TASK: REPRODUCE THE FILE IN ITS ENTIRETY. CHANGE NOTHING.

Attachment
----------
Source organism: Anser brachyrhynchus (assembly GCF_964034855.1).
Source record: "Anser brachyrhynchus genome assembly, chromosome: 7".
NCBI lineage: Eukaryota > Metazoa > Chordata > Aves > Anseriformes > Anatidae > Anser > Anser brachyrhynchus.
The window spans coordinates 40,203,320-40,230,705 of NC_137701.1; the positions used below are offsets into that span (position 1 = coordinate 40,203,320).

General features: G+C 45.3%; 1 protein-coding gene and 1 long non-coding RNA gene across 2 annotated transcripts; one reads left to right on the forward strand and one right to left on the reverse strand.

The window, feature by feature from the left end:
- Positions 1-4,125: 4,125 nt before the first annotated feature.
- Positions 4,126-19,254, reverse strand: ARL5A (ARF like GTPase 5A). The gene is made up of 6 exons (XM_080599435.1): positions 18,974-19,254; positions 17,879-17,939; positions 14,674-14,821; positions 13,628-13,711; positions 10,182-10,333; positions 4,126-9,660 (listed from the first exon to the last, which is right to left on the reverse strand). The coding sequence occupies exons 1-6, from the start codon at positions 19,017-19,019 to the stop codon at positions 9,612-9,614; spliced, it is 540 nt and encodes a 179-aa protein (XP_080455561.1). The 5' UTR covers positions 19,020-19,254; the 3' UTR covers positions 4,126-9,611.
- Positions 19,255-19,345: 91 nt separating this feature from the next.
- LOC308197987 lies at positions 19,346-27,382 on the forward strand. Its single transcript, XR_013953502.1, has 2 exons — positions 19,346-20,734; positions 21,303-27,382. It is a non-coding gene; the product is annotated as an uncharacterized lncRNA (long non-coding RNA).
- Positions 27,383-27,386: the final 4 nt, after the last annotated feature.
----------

Source organism: Anser brachyrhynchus (assembly GCF_964034855.1).
Source record: "Anser brachyrhynchus genome assembly, chromosome: 7".
NCBI lineage: Eukaryota > Metazoa > Chordata > Aves > Anseriformes > Anatidae > Anser > Anser brachyrhynchus.
The window spans coordinates 40,203,320-40,230,705 of NC_137701.1; the positions used below are offsets into that span (position 1 = coordinate 40,203,320).

General features: G+C 45.3%; 1 protein-coding gene and 1 long non-coding RNA gene across 2 annotated transcripts; one reads left to right on the forward strand and one right to left on the reverse strand.

The window, feature by feature from the left end:
- Positions 1-4,125: 4,125 nt before the first annotated feature.
- Positions 4,126-19,254, reverse strand: ARL5A (ARF like GTPase 5A). The gene is made up of 6 exons (XM_080599435.1): positions 18,974-19,254; positions 17,879-17,939; positions 14,674-14,821; positions 13,628-13,711; positions 10,182-10,333; positions 4,126-9,660 (listed from the first exon to the last, which is right to left on the reverse strand). The coding sequence occupies exons 1-6, from the start codon at positions 19,017-19,019 to the stop codon at positions 9,612-9,614; spliced, it is 540 nt and encodes a 179-aa protein (XP_080455561.1). The 5' UTR covers positions 19,020-19,254; the 3' UTR covers positions 4,126-9,611.
- Positions 19,255-19,345: 91 nt separating this feature from the next.
- LOC308197987 lies at positions 19,346-27,382 on the forward strand. Its single transcript, XR_013953502.1, has 2 exons — positions 19,346-20,734; positions 21,303-27,382. It is a non-coding gene; the product is annotated as an uncharacterized lncRNA (long non-coding RNA).
- Positions 27,383-27,386: the final 4 nt, after the last annotated feature.